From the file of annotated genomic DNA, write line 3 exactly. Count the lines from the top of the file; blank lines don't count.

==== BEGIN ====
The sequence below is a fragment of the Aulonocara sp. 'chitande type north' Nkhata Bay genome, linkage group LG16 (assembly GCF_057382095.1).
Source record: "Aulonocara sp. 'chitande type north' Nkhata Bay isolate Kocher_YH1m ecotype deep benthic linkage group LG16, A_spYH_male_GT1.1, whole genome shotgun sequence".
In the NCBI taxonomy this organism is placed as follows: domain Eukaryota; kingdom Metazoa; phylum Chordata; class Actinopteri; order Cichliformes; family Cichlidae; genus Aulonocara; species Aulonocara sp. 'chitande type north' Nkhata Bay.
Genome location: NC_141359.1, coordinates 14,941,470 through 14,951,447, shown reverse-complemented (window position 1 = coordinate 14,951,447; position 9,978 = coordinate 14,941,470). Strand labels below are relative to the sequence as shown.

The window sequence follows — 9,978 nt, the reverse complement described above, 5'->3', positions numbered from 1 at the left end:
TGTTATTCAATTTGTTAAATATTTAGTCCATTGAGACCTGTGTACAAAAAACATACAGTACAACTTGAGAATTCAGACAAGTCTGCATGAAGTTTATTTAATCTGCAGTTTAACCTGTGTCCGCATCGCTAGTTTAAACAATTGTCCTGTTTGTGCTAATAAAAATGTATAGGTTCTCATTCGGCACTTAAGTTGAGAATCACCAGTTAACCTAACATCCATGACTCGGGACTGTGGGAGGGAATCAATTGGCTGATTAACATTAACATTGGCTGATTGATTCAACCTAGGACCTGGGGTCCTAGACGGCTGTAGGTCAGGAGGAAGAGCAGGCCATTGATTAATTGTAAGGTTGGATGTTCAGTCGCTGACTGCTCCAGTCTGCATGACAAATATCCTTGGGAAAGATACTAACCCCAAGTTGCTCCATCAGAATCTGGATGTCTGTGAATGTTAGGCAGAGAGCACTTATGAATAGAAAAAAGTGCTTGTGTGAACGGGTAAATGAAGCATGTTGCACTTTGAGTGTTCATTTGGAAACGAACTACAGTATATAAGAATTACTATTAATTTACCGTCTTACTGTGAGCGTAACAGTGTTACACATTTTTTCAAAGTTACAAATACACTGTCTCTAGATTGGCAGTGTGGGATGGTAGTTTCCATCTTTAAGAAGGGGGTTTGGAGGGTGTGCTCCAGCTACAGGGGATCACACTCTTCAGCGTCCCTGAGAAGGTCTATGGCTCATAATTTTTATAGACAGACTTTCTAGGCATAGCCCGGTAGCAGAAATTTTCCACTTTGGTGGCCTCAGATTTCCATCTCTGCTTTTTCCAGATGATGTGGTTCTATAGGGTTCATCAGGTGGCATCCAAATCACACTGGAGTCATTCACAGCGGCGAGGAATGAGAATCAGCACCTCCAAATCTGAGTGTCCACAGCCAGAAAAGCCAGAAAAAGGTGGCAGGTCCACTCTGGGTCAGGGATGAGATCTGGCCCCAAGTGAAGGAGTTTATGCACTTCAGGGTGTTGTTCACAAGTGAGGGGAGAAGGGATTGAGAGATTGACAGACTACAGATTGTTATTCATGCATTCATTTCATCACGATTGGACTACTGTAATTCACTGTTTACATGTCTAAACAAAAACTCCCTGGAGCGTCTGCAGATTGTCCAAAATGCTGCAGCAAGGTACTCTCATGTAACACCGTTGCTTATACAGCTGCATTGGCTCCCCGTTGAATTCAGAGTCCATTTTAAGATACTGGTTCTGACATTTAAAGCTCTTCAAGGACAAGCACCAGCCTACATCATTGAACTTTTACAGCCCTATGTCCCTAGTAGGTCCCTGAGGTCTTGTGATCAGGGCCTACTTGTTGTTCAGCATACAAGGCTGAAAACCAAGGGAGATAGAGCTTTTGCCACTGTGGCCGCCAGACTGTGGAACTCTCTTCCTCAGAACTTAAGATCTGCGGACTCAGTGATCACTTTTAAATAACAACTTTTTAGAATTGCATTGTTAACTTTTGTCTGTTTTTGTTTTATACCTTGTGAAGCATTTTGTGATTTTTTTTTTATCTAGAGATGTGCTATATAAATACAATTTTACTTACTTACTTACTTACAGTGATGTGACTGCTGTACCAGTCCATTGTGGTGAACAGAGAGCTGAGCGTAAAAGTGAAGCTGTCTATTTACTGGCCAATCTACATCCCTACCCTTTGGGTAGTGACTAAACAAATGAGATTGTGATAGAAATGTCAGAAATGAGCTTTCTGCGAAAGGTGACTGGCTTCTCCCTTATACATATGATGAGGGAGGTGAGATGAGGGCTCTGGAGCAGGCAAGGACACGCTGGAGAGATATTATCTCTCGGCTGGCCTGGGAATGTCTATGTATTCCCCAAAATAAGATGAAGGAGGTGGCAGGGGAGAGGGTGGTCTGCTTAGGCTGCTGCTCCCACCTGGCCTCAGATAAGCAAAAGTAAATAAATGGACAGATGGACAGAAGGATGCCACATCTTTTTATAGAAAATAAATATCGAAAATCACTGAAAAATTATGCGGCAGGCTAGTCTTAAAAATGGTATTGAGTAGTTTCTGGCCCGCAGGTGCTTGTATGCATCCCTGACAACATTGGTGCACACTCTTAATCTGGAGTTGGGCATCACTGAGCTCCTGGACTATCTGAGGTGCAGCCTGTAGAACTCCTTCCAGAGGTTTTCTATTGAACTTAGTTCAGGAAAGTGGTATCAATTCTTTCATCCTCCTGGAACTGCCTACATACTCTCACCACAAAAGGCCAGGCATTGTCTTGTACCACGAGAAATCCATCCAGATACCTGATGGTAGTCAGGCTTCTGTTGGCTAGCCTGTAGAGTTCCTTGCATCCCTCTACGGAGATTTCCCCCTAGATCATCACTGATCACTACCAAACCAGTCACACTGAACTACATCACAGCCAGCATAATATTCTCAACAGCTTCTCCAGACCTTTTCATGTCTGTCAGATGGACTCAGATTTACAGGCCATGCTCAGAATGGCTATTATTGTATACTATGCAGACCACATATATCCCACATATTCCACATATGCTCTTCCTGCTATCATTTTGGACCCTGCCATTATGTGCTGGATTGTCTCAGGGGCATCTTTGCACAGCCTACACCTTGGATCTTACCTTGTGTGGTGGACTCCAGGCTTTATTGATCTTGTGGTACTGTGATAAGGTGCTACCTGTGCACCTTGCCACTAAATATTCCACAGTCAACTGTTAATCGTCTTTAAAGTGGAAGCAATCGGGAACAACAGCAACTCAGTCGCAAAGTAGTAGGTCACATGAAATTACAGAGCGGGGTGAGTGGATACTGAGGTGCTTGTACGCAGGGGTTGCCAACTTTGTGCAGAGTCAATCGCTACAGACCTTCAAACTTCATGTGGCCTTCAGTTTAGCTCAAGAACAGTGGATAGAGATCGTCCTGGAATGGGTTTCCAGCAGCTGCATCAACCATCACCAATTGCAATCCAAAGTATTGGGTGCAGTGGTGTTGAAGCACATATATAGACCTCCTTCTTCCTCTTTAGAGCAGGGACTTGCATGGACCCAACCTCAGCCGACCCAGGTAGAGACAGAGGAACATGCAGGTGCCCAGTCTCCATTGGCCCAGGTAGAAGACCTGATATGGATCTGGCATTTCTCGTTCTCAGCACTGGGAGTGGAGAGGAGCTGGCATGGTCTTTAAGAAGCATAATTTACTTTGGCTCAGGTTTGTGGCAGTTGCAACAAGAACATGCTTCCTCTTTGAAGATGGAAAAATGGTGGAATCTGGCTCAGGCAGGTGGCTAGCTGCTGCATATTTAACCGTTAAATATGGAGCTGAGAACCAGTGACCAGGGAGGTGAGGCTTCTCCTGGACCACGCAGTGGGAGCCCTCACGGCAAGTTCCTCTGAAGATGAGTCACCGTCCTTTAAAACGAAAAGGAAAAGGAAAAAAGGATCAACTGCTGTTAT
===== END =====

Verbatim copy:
In the NCBI taxonomy this organism is placed as follows: domain Eukaryota; kingdom Metazoa; phylum Chordata; class Actinopteri; order Cichliformes; family Cichlidae; genus Aulonocara; species Aulonocara sp. 'chitande type north' Nkhata Bay.